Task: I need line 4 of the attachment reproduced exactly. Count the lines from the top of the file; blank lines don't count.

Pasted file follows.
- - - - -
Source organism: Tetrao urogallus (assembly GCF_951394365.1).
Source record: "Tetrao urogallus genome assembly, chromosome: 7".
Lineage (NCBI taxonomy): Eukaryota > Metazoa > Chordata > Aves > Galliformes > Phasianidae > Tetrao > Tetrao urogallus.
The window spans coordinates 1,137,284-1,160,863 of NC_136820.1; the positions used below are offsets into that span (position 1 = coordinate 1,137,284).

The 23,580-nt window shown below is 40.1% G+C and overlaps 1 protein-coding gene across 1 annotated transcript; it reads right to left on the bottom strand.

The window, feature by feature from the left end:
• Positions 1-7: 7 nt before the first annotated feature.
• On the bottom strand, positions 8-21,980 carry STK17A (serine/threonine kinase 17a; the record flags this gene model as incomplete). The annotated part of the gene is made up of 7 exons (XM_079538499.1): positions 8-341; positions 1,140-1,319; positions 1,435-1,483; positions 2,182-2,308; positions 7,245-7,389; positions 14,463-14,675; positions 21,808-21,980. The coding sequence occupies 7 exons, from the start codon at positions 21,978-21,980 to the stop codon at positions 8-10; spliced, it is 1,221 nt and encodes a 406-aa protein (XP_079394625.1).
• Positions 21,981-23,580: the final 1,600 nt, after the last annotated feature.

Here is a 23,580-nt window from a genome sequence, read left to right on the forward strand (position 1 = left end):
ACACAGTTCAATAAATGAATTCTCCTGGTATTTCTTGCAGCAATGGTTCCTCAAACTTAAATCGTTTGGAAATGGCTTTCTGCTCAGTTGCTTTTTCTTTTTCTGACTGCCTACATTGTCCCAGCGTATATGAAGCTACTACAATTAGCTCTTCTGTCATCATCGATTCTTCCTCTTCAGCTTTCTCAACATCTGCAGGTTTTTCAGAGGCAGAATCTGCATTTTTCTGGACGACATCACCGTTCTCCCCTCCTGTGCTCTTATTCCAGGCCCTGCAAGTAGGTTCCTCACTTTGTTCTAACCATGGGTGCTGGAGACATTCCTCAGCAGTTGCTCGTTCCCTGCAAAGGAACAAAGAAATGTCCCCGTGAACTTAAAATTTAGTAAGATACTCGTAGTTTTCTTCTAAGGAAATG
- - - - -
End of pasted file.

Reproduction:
The window spans coordinates 1,137,284-1,160,863 of NC_136820.1; the positions used below are offsets into that span (position 1 = coordinate 1,137,284).